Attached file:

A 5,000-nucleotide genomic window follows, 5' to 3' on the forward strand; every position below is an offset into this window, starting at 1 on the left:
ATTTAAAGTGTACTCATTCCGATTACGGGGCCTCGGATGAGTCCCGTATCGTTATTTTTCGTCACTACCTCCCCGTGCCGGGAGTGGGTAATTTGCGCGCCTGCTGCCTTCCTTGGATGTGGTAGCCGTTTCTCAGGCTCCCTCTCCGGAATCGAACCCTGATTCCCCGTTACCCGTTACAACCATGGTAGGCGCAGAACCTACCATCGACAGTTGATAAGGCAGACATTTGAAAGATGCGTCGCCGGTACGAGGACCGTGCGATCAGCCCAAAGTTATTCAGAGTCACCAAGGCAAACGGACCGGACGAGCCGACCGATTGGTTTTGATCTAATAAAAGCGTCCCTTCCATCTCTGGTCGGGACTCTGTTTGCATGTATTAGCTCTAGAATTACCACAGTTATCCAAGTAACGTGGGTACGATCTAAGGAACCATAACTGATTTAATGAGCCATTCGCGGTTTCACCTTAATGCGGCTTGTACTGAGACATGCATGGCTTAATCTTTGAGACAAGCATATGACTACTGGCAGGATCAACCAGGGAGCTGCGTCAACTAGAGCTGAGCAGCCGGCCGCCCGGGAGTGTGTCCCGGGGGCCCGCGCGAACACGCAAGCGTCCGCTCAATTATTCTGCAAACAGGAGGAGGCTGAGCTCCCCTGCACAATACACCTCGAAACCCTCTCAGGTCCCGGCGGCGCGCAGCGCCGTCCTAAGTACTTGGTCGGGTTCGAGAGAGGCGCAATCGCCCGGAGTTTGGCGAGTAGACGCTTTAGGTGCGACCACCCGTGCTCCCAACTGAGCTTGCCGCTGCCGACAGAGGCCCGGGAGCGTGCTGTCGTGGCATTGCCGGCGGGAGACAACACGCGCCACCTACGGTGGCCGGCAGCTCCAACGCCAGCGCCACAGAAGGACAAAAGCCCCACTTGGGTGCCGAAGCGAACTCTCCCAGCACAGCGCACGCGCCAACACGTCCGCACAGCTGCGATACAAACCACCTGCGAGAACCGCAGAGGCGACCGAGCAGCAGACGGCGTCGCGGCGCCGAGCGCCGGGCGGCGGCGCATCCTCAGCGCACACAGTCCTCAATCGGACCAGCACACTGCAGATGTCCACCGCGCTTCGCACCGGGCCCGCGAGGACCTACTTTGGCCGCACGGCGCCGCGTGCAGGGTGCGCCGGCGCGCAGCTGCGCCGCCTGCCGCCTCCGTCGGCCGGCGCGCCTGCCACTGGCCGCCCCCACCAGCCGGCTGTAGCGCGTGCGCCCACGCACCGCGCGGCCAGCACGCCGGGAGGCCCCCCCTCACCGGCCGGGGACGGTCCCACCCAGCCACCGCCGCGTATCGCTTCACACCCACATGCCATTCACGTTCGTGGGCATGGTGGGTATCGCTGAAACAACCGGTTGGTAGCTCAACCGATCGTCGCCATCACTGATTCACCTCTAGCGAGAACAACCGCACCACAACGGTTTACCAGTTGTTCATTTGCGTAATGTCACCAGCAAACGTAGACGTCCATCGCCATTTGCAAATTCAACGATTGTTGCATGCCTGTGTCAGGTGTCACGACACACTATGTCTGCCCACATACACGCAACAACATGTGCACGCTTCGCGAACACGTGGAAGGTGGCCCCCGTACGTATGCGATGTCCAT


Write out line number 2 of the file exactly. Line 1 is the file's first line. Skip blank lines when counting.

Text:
ATTTAAAGTGTACTCATTCCGATTACGGGGCCTCGGATGAGTCCCGTATCGTTATTTTTCGTCACTACCTCCCCGTGCCGGGAGTGGGTAATTTGCGCGCCTGCTGCCTTCCTTGGATGTGGTAGCCGTTTCTCAGGCTCCCTCTCCGGAATCGAACCCTGATTCCCCGTTACCCGTTACAACCATGGTAGGCGCAGAACCTACCATCGACAGTTGATAAGGCAGACATTTGAAAGATGCGTCGCCGGTACGAGGACCGTGCGATCAGCCCAAAGTTATTCAGAGTCACCAAGGCAAACGGACCGGACGAGCCGACCGATTGGTTTTGATCTAATAAAAGCGTCCCTTCCATCTCTGGTCGGGACTCTGTTTGCATGTATTAGCTCTAGAATTACCACAGTTATCCAAGTAACGTGGGTACGATCTAAGGAACCATAACTGATTTAATGAGCCATTCGCGGTTTCACCTTAATGCGGCTTGTACTGAGACATGCATGGCTTAATCTTTGAGACAAGCATATGACTACTGGCAGGATCAACCAGGGAGCTGCGTCAACTAGAGCTGAGCAGCCGGCCGCCCGGGAGTGTGTCCCGGGGGCCCGCGCGAACACGCAAGCGTCCGCTCAATTATTCTGCAAACAGGAGGAGGCTGAGCTCCCCTGCACAATACACCTCGAAACCCTCTCAGGTCCCGGCGGCGCGCAGCGCCGTCCTAAGTACTTGGTCGGGTTCGAGAGAGGCGCAATCGCCCGGAGTTTGGCGAGTAGACGCTTTAGGTGCGACCACCCGTGCTCCCAACTGAGCTTGCCGCTGCCGACAGAGGCCCGGGAGCGTGCTGTCGTGGCATTGCCGGCGGGAGACAACACGCGCCACCTACGGTGGCCGGCAGCTCCAACGCCAGCGCCACAGAAGGACAAAAGCCCCACTTGGGTGCCGAAGCGAACTCTCCCAGCACAGCGCACGCGCCAACACGTCCGCACAGCTGCGATACAAACCACCTGCGAGAACCGCAGAGGCGACCGAGCAGCAGACGGCGTCGCGGCGCCGAGCGCCGGGCGGCGGCGCATCCTCAGCGCACACAGTCCTCAATCGGACCAGCACACTGCAGATGTCCACCGCGCTTCGCACCGGGCCCGCGAGGACCTACTTTGGCCGCACGGCGCCGCGTGCAGGGTGCGCCGGCGCGCAGCTGCGCCGCCTGCCGCCTCCGTCGGCCGGCGCGCCTGCCACTGGCCGCCCCCACCAGCCGGCTGTAGCGCGTGCGCCCACGCACCGCGCGGCCAGCACGCCGGGAGGCCCCCCCTCACCGGCCGGGGACGGTCCCACCCAGCCACCGCCGCGTATCGCTTCACACCCACATGCCATTCACGTTCGTGGGCATGGTGGGTATCGCTGAAACAACCGGTTGGTAGCTCAACCGATCGTCGCCATCACTGATTCACCTCTAGCGAGAACAACCGCACCACAACGGTTTACCAGTTGTTCATTTGCGTAATGTCACCAGCAAACGTAGACGTCCATCGCCATTTGCAAATTCAACGATTGTTGCATGCCTGTGTCAGGTGTCACGACACACTATGTCTGCCCACATACACGCAACAACATGTGCACGCTTCGCGAACACGTGGAAGGTGGCCCCCGTACGTATGCGATGTCCAT